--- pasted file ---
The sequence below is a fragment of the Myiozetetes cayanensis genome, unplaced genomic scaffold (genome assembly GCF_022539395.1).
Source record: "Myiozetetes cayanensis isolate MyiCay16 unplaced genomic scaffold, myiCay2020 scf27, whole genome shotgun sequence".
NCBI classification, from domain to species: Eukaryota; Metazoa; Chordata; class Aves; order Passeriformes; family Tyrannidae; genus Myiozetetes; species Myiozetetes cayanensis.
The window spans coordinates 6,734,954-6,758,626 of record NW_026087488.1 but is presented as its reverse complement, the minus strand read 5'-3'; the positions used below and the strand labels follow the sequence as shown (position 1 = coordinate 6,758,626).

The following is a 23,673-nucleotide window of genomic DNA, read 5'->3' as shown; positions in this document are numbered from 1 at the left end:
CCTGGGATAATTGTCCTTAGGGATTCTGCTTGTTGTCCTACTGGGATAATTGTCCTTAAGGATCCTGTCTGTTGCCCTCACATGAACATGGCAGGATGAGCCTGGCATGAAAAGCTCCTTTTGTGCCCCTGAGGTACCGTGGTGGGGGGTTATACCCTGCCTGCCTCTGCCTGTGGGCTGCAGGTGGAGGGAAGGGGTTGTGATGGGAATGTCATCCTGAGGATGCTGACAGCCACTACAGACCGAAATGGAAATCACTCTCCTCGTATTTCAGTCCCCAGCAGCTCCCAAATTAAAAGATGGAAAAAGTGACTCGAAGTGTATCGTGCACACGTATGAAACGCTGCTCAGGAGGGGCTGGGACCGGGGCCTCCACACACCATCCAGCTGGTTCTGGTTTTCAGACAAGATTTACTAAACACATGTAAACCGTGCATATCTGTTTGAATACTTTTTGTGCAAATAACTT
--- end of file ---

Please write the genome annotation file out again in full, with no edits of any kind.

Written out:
The sequence below is a fragment of the Myiozetetes cayanensis genome, unplaced genomic scaffold (genome assembly GCF_022539395.1).
Source record: "Myiozetetes cayanensis isolate MyiCay16 unplaced genomic scaffold, myiCay2020 scf27, whole genome shotgun sequence".
NCBI classification, from domain to species: Eukaryota; Metazoa; Chordata; class Aves; order Passeriformes; family Tyrannidae; genus Myiozetetes; species Myiozetetes cayanensis.
The window spans coordinates 6,734,954-6,758,626 of record NW_026087488.1 but is presented as its reverse complement, the minus strand read 5'-3'; the positions used below and the strand labels follow the sequence as shown (position 1 = coordinate 6,758,626).

The following is a 23,673-nucleotide window of genomic DNA, read 5'->3' as shown; positions in this document are numbered from 1 at the left end:
CCTGGGATAATTGTCCTTAGGGATTCTGCTTGTTGTCCTACTGGGATAATTGTCCTTAAGGATCCTGTCTGTTGCCCTCACATGAACATGGCAGGATGAGCCTGGCATGAAAAGCTCCTTTTGTGCCCCTGAGGTACCGTGGTGGGGGGTTATACCCTGCCTGCCTCTGCCTGTGGGCTGCAGGTGGAGGGAAGGGGTTGTGATGGGAATGTCATCCTGAGGATGCTGACAGCCACTACAGACCGAAATGGAAATCACTCTCCTCGTATTTCAGTCCCCAGCAGCTCCCAAATTAAAAGATGGAAAAAGTGACTCGAAGTGTATCGTGCACACGTATGAAACGCTGCTCAGGAGGGGCTGGGACCGGGGCCTCCACACACCATCCAGCTGGTTCTGGTTTTCAGACAAGATTTACTAAACACATGTAAACCGTGCATATCTGTTTGAATACTTTTTGTGCAAATAACTT